SALT LAKE CITY -- Former Utah lawmaker Carl Wimmer says he was told his job as the new Nevada Republican Party director was set, but the man who hired him apparently did not have the authority.
Wimmer says he was convinced that he had the job and went as far as announcing his new position on Facebook and Twitter as well as releasing a press release earlier this week.
Explaining his situation during a press conference at the University of Utah’s Hinkley Institute of Politics, Wimmer said he thought his job was secure given the correspondence with party officials telling him they were going to help him find housing next to the party’s headquarters in Las Vegas. He says he was also given his first assignment of tracking down a missing $15,000 donation.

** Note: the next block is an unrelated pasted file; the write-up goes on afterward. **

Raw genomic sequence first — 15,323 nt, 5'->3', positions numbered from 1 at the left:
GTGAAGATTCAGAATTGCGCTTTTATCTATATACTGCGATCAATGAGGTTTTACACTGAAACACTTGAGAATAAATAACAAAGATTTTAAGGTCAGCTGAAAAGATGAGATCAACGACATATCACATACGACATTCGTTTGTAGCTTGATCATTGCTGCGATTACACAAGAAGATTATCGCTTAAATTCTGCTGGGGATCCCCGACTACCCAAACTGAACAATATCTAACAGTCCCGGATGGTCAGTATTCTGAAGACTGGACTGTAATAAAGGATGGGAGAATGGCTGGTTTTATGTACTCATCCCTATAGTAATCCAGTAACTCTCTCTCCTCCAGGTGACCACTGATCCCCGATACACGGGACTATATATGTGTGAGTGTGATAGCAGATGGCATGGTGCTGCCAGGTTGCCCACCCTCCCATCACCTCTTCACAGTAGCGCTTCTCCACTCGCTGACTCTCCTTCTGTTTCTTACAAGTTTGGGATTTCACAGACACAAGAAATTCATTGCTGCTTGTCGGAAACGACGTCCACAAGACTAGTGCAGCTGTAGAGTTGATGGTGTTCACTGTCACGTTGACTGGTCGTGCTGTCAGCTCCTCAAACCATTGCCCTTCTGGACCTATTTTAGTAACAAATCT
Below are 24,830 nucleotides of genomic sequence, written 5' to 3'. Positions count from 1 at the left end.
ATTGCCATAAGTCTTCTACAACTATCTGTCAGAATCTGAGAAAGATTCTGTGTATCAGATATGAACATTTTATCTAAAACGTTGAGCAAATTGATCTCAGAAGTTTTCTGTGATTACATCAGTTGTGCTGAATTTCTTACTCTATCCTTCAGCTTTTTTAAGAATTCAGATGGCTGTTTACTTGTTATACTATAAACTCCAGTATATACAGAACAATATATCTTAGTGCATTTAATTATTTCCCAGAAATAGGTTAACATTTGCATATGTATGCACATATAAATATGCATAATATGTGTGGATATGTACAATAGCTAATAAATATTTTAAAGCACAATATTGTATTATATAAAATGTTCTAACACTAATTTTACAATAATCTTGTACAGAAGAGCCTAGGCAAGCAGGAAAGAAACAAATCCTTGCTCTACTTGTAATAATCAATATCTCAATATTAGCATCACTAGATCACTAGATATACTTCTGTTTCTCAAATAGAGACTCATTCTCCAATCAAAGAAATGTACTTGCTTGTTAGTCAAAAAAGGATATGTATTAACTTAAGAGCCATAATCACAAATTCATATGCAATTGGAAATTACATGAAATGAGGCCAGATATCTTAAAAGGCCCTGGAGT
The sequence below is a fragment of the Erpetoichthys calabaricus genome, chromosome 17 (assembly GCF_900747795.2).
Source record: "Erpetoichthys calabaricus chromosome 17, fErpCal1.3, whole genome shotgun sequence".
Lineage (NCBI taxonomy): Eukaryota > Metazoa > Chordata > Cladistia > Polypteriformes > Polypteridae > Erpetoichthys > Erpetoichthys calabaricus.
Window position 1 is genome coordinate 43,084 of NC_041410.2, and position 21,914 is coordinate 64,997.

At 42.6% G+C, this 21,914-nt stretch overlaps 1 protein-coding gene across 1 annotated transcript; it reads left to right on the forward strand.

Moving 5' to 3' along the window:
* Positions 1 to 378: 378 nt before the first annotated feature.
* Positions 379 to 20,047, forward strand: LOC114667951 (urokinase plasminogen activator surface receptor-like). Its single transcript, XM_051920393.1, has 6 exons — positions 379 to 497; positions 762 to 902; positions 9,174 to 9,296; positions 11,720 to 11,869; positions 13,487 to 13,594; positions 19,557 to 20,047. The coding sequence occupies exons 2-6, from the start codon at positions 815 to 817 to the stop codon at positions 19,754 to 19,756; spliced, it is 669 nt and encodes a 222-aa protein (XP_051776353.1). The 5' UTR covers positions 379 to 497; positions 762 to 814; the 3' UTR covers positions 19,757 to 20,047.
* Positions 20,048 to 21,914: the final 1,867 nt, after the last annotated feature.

But he says his job was not to be.
Wimmer says his first wake-up call came while he was driving to Las Vegas when a reporter alerted him the Nevada GOP party chairman saying he did not even know who he was.
“I had called him a half-dozen times leaving a detailed messages,” said Wimmer.
Wimmer never spoke to the GOP chairman and instead maintained communication with the party’s acting executive director, who he thought was keeping the chairman in the loop about his new position.
“If you read the by-laws, the person responsible for hiring is the executive director. He does that in coordination with the board,” explained Wimmer.
The chairman dug in his heels and refused to let Wimmer come on board. The stonewall actions ultimately caused Wimmer to throw in the towel.
“The problem is right now the Nevada GOP is in turmoil, they are non-functional,” Wimmer said.
Wimmer says he plans to continue working with his personal security consulting business. He admitted in his press conference he does not really know if he has any political relevance in this state anymore.
Wimmer says he will continue to work hard to further the Republican agenda.